3009 Broadway, New York, NY 10027, United States
Barnard College where Judith Thomson received a Bachelor of Arts degree.
The Old Schools, Trinity Ln, Cambridge CB2 1TN, United Kingdom
The University of Cambridge where Judith Thomson studied.
New York, NY 10027, United States
Columbia University where Judith Thomson received a Doctor of Philosophy degree.
71 E 94th St, New York, NY 10128, United States
Hunter College High School where Judith Thomson studied.
Judith Jarvis Thomson receives an Honorary Doctor of Laws Degree from Harvard University on May 26, 2016.
(The purpose of this brilliant book is to answer the philo...)
The purpose of this brilliant book is to answer the philosophical question, "What is the nature of human acts?" It represents an example of sustained philosophical thinking on a topic of great importance in philosophy of action and in metaphysics, linguistics, and law. Of special interest is the author's analysis - in terms of causality - of the part-whole relation among events. By use of that relation she gives accounts of the parts of acts of a number of centrally important kinds, and analyses of agency, 'method,' and intentionality. Theory of action has been, and continues to be, the focus of intense debate.
(The concept of a right is fundamental to moral, political...)
The concept of a right is fundamental to moral, political, and legal thinking, but much of the use of that concept is selective and fragmentary: it is common merely to appeal to this or that intuitively plausible attribution of rights as needed for purposes of argument. In The Realm of Rights Judith Thomson provides a full-scale, systematic theory of human and social rights, bringing out what in general makes an attribution of a right true.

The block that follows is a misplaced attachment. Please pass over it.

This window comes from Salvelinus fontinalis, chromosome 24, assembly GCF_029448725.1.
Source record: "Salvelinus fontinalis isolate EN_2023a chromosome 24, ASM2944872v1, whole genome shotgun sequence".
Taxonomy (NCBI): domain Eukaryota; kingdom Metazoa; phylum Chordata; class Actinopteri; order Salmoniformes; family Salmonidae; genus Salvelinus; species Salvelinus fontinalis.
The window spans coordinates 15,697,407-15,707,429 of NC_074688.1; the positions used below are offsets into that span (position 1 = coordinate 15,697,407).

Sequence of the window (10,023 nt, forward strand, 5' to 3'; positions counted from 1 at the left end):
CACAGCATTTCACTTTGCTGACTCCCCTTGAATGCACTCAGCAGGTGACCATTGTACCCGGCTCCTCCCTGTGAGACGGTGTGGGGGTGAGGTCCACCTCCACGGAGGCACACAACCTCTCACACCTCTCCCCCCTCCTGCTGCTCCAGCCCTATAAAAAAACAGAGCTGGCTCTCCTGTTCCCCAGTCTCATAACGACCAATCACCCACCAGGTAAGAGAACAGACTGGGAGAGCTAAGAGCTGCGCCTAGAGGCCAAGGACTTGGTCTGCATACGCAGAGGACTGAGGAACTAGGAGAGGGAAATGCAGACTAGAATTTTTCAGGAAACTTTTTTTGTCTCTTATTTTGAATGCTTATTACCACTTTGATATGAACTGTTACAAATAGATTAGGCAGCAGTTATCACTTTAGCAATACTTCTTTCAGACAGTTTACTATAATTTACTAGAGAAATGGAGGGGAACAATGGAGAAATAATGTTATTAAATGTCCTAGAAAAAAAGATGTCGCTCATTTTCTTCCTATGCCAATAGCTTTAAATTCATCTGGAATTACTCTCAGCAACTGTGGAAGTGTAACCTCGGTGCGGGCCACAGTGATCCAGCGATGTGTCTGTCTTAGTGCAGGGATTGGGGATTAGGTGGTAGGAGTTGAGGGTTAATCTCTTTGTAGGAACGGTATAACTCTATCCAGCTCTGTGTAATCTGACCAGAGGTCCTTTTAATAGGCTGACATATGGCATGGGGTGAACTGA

(How should we live? What do we owe to other people? In Go...)
How should we live? What do we owe to other people? In Goodness and Advice, the eminent philosopher Judith Jarvis Thomson explores how we should go about answering such fundamental questions. In doing so, she makes major advances in moral philosophy, pointing to some deep problems for influential moral theories and describing the structure of a new and much more promising theory.
(Judith Jarvis Thomson's Normativity is a study of normati...)
Judith Jarvis Thomson's Normativity is a study of normative thought. She brings out that normative thought is not restricted to moral thought. Normative judgments divide into two sub-kinds, the evaluative and the directive; but the sub-kinds are larger than is commonly appreciated. Evaluative judgments include the judgments that such and such is a good umbrella, that Alfred is a witty comedian, and that Bert answered Carol's question correctly, as well as the judgment that David is a good human being. Directive judgments include the judgment that a toaster should toast evenly, that Edward ought to get a haircut, and that Frances must move her rook, as well as the judgment that George ought to be kind to his little brother.
(His life as a dashing young courtier long since jettisone...)
His life as a dashing young courtier long since jettisoned by scandal and intrigue, Philip Devalle finds himself caught in a dangerous alliance with the scheming Earl of Shaftesbury. Lying broken and defeated in the infamous confines of the Bastille, Philip vows to make his enemies pay. But the Bastille changes a man. In his desire to hurt those who have hurt him he is in danger of losing sight of the person he once was. Can he ever be that person again? Older, wiser and disillusioned with everything for which he once yearned, Philip finds himself forced to confront the realities of conflict, death and defeat. But he must also withstand the most challenging confrontation of all-coming face to face with the man he has become, and the undeniable longings of the human heart.
(England is once more a divided nation... It is 1688 and ...)